Tuesday, 10 February 2009

The first enemy

"It was a troublesome scramble...because I momentarily behaved like a bad tempered boy who is apoplectic with his toy-train. The straps were a fuddle, the engine was recalcitrant, and ...I ...noticed someone had altered the setting of the rudder bar. Ugh-urrr!

'Oh, Jesus , this is it, this is it-just time to get above...Where the hell!'

Momentarily I panicked, my mouth became so dry it seemed I had been licking thousands of stamps.

Then my thoughts raced with a hare's rhythm. Battle had commenced!"

Once Kenneth Hemingway had attacked some enemy bombers with his Hurricane in this, his first enemy engagement he, by his own admission, was quite calm: "my nervousness had gone".

When I read this story (taken from Wings Over Burma, 1944) about a fighter pilot in the Second World War who flew alongside the AVG I was intrigued by his pre-combat 'nerves' and it reminded me much of something I'd read by Geoff Thompson who wrote comprehensively about the fight or flight phenomenon. I was also interested in the clarity or calmness that this pilot achieved in the midst of combat.

In Thompson's book 'Dead or Alive' he identifies aspects of adrenaline in order to understand, to know what the body undergoes in stressful situations. This way we can better face it when it actually happens. There is a huge section on adrenal reactions and I'd recommend getting hold of the book. Besides if I reproduced it all here Geoff Thompson would kick my head in...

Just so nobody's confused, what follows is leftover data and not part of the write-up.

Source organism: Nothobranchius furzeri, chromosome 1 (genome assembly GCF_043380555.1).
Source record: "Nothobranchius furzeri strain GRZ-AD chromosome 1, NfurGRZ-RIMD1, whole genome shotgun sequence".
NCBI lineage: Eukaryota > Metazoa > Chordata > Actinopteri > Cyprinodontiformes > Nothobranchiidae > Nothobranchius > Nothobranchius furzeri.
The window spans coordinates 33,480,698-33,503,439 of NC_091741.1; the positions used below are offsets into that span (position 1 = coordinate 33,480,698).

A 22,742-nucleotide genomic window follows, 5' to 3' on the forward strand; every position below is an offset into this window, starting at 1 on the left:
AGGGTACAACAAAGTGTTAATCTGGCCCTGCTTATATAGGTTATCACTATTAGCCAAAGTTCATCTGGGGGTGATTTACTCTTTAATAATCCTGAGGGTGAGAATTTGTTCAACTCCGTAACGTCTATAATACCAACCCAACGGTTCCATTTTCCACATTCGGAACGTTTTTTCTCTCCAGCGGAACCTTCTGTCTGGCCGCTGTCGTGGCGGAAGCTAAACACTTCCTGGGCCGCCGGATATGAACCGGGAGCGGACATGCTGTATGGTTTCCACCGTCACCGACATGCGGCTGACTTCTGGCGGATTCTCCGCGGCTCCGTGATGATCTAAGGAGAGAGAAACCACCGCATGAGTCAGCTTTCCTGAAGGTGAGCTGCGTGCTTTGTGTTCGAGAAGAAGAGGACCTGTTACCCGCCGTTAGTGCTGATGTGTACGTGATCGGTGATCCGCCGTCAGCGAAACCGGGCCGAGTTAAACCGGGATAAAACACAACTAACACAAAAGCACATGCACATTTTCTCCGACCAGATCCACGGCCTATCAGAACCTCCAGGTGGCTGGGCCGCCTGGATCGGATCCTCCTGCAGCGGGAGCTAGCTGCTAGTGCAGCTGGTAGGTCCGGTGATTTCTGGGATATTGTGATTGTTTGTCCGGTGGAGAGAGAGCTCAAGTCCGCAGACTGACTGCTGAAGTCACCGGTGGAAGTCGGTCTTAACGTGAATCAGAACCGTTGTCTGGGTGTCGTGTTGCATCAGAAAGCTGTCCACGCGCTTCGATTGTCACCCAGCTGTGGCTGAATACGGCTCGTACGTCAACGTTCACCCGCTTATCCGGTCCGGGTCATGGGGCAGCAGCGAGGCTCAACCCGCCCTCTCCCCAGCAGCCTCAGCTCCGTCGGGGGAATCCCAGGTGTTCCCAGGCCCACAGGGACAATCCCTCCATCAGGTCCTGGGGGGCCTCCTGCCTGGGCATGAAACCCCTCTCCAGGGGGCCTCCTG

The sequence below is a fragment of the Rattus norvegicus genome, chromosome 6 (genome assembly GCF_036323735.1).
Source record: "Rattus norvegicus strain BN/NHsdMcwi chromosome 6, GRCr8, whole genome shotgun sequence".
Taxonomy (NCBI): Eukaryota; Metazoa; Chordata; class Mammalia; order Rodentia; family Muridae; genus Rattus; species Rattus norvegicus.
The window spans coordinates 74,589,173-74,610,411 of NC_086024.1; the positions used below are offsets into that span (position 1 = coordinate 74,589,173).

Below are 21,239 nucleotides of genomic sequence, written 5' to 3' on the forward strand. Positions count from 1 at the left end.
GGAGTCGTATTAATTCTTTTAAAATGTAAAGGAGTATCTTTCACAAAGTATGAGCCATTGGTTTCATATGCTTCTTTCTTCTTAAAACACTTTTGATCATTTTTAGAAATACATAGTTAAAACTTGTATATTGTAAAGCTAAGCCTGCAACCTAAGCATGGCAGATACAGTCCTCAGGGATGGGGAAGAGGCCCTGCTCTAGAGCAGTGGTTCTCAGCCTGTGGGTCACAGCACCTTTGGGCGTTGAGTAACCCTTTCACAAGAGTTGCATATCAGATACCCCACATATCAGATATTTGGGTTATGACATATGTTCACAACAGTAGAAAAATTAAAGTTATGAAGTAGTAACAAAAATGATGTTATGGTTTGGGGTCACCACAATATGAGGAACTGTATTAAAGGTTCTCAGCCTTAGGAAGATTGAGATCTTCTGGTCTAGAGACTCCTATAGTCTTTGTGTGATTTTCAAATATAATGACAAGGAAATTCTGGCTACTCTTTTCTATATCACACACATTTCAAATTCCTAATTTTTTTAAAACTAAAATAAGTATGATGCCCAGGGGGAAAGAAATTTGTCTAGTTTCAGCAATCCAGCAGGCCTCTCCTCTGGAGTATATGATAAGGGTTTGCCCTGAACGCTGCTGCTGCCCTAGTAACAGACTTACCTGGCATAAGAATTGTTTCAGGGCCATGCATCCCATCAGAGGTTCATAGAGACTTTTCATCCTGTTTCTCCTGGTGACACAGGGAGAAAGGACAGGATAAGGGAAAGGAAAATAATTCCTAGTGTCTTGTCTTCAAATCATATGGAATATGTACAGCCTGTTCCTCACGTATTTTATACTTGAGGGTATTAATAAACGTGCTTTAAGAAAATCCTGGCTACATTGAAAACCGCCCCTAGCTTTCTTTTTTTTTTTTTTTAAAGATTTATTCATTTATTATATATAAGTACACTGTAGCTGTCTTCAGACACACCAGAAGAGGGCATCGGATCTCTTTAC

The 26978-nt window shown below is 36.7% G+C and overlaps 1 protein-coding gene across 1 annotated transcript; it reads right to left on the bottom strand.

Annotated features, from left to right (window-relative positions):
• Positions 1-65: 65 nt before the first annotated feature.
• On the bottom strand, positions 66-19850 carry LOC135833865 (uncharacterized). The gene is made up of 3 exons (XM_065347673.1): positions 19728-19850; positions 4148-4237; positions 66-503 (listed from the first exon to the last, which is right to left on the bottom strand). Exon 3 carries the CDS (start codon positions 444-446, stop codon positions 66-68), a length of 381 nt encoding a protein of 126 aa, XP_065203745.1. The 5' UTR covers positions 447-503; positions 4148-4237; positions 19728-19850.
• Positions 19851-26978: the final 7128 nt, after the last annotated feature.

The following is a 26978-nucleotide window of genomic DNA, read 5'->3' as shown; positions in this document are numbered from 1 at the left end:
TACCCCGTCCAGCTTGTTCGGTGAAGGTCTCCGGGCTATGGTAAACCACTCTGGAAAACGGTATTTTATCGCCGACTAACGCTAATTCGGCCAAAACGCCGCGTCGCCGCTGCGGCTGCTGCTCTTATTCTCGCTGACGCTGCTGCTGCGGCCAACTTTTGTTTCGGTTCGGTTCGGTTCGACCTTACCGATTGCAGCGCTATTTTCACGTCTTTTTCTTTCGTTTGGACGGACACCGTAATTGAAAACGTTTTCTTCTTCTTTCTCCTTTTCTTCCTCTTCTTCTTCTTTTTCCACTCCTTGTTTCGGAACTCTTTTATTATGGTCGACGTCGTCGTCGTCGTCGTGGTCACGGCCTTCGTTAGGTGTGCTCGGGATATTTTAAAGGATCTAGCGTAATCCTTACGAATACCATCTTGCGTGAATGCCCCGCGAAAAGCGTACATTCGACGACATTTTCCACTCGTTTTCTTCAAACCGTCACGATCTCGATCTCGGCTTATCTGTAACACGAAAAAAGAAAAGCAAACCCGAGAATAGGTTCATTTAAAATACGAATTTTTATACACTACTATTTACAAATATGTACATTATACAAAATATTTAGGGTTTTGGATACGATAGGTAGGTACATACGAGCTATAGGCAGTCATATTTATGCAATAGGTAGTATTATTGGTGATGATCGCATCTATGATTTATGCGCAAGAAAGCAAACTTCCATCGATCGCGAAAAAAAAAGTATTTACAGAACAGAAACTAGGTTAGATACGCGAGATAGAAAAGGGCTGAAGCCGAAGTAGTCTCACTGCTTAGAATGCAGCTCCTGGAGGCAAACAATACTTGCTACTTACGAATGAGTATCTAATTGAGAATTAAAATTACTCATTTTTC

As a taster here is his list, some of which can be seen in the above story.
Adrenal reaction
- Pre fight shakes
- Dry mouth
- Voice quiver
- tunnel vision
- Sweaty palms
- Nausea
- Bowel loosening
- Adrenal deafness
- Time distortion
(edited list)

As Hannibal Lecter said in Red Dragon, "Yes, that's the fear. It takes time and experience to master it..."

The second idea relating to martial training that I was minded of was 'mushin no shin' or mind of no mind. This is the state of mind open to all senses without being transfixed by anything. this freedom from extraneous 'clutter' enables the warrior to act and react without hindrance. A calmness just like the hurricane pilot felt after his initial adrenaline squirts.

No comments: